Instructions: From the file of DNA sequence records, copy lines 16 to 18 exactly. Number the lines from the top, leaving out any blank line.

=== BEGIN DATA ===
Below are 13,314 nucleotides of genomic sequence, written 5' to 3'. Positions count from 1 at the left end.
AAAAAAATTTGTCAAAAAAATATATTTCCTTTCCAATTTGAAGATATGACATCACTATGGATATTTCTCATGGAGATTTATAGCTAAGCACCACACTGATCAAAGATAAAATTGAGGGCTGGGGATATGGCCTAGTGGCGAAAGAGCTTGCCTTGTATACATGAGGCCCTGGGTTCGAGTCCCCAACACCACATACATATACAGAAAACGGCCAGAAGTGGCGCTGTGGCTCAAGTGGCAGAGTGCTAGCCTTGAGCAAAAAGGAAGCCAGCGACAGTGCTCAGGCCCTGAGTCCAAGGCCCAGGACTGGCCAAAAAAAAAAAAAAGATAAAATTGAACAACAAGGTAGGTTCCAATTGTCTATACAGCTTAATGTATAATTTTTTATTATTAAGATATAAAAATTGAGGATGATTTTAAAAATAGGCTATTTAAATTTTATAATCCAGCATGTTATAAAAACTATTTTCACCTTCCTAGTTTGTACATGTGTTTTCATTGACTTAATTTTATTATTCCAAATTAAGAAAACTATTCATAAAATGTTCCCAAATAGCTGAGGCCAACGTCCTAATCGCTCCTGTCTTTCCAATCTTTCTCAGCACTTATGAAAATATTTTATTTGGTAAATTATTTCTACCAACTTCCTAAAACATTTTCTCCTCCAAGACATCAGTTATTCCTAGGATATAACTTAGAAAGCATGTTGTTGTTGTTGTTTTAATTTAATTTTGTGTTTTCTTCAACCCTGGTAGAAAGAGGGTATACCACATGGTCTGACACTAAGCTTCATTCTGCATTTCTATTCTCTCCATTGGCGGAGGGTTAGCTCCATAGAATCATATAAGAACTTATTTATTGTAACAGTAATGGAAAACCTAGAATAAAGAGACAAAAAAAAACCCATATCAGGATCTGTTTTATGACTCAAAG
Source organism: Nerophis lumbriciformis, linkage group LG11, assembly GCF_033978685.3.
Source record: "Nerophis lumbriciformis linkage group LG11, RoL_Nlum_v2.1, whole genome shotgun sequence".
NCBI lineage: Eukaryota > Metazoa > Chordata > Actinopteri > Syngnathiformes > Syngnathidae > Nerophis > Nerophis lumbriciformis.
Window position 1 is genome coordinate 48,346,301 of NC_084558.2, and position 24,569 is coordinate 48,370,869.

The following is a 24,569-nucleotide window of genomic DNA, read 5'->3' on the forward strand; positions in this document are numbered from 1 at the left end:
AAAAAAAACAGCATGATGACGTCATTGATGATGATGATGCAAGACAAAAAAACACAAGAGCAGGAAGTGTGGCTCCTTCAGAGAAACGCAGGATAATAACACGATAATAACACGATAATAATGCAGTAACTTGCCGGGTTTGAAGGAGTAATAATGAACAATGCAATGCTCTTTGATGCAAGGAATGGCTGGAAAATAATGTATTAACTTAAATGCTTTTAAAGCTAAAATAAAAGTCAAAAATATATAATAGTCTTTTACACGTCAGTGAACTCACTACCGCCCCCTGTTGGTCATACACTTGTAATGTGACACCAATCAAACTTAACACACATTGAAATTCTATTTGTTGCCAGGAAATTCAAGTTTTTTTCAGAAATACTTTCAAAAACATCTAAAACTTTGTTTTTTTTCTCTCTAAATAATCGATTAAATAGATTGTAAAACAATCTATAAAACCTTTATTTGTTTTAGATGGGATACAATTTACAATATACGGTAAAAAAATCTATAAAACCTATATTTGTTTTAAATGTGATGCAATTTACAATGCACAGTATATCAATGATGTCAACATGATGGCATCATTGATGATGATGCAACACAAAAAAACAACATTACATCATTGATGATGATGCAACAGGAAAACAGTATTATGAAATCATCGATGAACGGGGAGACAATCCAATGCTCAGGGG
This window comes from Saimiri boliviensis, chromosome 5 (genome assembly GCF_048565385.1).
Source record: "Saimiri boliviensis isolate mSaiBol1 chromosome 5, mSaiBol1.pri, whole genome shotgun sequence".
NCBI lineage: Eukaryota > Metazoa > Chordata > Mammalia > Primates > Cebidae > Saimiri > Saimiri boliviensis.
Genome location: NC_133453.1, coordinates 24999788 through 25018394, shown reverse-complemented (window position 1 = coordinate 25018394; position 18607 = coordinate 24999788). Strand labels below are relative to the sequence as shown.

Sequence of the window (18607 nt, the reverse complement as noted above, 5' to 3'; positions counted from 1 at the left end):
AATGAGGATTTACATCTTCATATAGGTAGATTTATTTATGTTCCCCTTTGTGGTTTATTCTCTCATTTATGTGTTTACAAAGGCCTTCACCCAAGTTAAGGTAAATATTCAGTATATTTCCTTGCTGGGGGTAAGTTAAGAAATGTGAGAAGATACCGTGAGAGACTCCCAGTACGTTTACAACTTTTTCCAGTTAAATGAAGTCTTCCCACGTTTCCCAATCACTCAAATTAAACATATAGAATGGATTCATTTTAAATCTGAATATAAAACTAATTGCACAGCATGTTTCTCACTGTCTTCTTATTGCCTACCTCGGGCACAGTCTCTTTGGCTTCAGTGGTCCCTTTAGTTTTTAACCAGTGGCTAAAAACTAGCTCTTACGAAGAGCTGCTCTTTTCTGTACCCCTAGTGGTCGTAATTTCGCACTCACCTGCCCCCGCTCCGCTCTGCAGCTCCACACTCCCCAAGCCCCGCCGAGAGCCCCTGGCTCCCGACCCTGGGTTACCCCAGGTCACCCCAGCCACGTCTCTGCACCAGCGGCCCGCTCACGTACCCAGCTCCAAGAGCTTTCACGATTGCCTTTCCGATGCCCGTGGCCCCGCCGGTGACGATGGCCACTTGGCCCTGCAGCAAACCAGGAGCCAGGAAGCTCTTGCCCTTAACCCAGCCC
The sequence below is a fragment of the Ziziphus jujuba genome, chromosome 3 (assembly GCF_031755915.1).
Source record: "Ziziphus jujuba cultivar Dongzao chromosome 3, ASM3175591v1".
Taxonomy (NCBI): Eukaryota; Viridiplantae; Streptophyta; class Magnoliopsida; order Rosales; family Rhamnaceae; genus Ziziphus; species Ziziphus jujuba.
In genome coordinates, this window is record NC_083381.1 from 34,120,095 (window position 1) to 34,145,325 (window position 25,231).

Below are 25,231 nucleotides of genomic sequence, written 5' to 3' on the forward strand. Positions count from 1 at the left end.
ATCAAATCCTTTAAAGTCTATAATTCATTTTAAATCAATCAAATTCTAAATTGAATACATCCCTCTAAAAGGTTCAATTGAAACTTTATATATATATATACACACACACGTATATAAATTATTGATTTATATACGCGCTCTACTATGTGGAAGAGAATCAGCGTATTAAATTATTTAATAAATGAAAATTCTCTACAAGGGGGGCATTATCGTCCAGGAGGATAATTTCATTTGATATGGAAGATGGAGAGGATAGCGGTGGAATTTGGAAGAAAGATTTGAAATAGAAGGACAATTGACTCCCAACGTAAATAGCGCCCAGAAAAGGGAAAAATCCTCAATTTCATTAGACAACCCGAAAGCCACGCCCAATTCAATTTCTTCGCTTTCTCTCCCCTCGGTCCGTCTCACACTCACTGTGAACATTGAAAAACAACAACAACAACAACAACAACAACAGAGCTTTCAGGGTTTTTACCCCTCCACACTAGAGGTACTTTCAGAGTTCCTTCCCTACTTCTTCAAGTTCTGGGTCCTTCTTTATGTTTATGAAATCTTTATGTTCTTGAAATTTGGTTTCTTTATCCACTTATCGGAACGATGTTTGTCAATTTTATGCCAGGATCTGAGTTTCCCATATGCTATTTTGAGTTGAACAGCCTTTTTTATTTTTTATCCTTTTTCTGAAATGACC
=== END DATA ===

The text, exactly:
Source record: "Ziziphus jujuba cultivar Dongzao chromosome 3, ASM3175591v1".
Taxonomy (NCBI): Eukaryota; Viridiplantae; Streptophyta; class Magnoliopsida; order Rosales; family Rhamnaceae; genus Ziziphus; species Ziziphus jujuba.
In genome coordinates, this window is record NC_083381.1 from 34,120,095 (window position 1) to 34,145,325 (window position 25,231).